A new survey has found the rapid pace of technological change is exacting a heavy toll on the personal lives of IT directors. The primary source of their anxiety? Software suppliers. Mark Vernon reports.

"We have seen cases of directors sleeping overnight in the office, others developing a drink problem and others again with a marriage breakdown on their hands." So speaks Ronnie Wilson, vice-president of Sequent Computer Systems, sponsors of new research into the human price of the IT revolution. What emerges is a picture of IT directors on the brink of collapse in major companies throughout the UK and the US.

The research, "Revolution and Risk: IT into the Millennium", was carried out by Ronin, and involved 500 IT directors on both sides of the Atlantic. Apart from the risks to business presented by computers, with 76 per cent of those questioned reporting a major project failure, it is the personal story that is alarming: 65 per cent reported suffering increased stress levels that were impacting upon their private lives and resulting in breakdowns and depression.

David Charles is one former IT director who knows about stress, having taken early retirement from his former employer, a well-known international insurance company. He described the lifestyle of an IT director at divisional board level, which routinely involved rising at 4am to catch a flight, returning home at 10pm, then putting in two or three hours reading the papers for the next day's meetings. Weekends were a haze of sleep and chores that excluded time with his family. Looking out across the gentle, drizzly landscape of southern Ireland that is now his home, he reflects that such a manic existence is probably inevitable today, though he does feel that the aggressive "everything is the bottom line" approach of his boss was unnecessary.

It is the peculiar nature of the computing world that exacerbates the situation. One factor is extraordinarily rapid change. More than a quarter of those interviewed expect data volumes to increase by 400 or 500 per cent in the next two years, with more than half believing that their existing systems could not cope with the surge. Massive business demand from other parts of the organisation build the pressure on the IT director, as other members of the board realise that their own success is increasingly dependent upon computer systems over which they have no direct control.

Added to this is gaping corporate isolation. Unless the industry is new, those at the top are unlikely to appreciate the complexity of modern IT infrastructures the IT director bears the burden alone. Shortage of skills is another major headache, with staff wising up to their value and demanding salary increases, leaving to higher bidders, or setting themselves up in consultancy and selling their services back to the corporation.

The research points one finger clearly at software suppliers, with 72 per cent of IT directors blaming suppliers for project failure and 45 per cent saying that getting the project right first time was "an alien concept". Peter O'Donnell, director of Dimensions Plus, a systems integrator that specialises in delivering Microsoft Windows NT solutions, says: "Software suppliers are interested in getting their products to market and not sufficiently in the ability of their company or partners to deliver solutions. All are guilty of overselling the simplicity of their products. We believe that Microsoft should provide some kind of audit or verification of their certified re-seller and consultancy community's ability to deliver solutions."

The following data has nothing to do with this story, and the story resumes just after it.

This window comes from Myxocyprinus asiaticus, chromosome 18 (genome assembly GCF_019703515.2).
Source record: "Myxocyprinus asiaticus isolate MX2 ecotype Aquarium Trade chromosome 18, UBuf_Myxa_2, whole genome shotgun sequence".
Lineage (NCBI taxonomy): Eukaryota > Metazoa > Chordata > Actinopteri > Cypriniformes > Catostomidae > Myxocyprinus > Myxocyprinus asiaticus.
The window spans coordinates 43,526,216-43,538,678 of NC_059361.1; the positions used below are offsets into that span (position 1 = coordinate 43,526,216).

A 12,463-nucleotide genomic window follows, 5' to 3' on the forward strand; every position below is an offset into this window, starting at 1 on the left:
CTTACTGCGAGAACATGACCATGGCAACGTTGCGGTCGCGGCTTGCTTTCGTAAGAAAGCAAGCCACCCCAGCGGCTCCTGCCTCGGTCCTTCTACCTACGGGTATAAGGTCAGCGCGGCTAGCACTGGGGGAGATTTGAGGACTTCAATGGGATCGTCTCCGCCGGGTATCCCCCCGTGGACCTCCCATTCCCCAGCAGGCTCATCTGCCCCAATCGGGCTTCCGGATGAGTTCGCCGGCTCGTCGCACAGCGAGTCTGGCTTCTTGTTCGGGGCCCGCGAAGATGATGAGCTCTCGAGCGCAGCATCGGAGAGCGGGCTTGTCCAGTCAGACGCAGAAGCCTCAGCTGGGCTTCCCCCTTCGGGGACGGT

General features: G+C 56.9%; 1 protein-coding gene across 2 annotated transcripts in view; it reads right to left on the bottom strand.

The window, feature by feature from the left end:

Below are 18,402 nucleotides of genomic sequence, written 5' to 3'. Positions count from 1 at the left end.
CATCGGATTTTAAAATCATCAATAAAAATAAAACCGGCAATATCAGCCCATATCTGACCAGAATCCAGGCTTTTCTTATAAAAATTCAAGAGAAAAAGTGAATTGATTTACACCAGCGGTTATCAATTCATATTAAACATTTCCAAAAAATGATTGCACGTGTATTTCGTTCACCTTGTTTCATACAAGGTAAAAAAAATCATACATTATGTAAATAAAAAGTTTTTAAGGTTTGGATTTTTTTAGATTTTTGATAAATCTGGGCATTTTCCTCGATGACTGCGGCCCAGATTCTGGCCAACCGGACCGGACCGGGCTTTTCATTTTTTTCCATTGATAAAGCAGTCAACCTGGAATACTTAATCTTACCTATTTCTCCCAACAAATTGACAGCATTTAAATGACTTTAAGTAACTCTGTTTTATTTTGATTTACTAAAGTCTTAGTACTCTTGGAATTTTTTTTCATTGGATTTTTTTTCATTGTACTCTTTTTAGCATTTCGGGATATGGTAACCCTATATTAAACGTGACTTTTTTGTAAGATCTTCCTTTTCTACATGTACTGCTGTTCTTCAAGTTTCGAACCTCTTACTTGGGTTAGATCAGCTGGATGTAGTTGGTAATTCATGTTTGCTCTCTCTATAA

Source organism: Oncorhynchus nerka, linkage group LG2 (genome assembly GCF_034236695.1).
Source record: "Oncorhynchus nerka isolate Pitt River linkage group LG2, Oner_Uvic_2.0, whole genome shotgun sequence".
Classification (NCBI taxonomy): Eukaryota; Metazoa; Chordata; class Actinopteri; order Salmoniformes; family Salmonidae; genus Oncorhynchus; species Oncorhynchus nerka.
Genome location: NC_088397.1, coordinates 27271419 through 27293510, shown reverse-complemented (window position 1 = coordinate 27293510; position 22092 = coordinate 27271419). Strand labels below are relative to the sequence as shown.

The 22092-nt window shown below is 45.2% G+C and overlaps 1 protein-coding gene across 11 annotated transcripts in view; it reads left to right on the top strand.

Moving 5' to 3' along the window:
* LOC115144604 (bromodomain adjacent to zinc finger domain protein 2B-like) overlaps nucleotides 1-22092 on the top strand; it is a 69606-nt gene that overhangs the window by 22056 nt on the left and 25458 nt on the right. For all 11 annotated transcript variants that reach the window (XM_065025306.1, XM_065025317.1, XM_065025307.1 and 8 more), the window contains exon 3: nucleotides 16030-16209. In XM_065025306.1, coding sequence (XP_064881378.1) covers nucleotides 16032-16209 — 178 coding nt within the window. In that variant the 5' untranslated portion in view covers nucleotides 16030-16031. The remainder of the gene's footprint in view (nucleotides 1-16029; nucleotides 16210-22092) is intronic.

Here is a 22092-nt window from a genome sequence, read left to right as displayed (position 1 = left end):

This all translates into a substantial price tag for business. For example, computer downtime is generally reckoned to cost pounds 17bn per year, with some estimates reckoning that three weeks a year are lost to end-users as a result.

The authors of the report believe that the situation is going to become worse before it improves. "The potentially disastrous implications of the 'Year 2000 time-bomb' and the disruption caused by the introduction of the euro, [mean that] the prospects for computer staff, office workers and business as a whole look poor," says Wilson.

Sequent is taking its findings to the Department of Trade and Industry, along with industry bodies, lobbying to create a "Right First Time" certificate for suppliers. One of those bodies is the CSSA, the UK Association for Software, IT Services and Information Industries, which exists to promote best practice. "Supplier management is a key aspect of IT projects, and we would be delighted to be a part of any initiative that sought ways of improving it," says Rob Wirszycx, director-general of the CSSA. But, he adds, "The trouble is that these companies are on quarterly targets, based upon sales volumes, enforced by enormous commercial pressures."

If Sequent's research is anything to go by, these problems are deeply rooted and systemic. But if personal tragedies cannot be heard, then perhaps the reality of project failure will speak louder, and initiate change.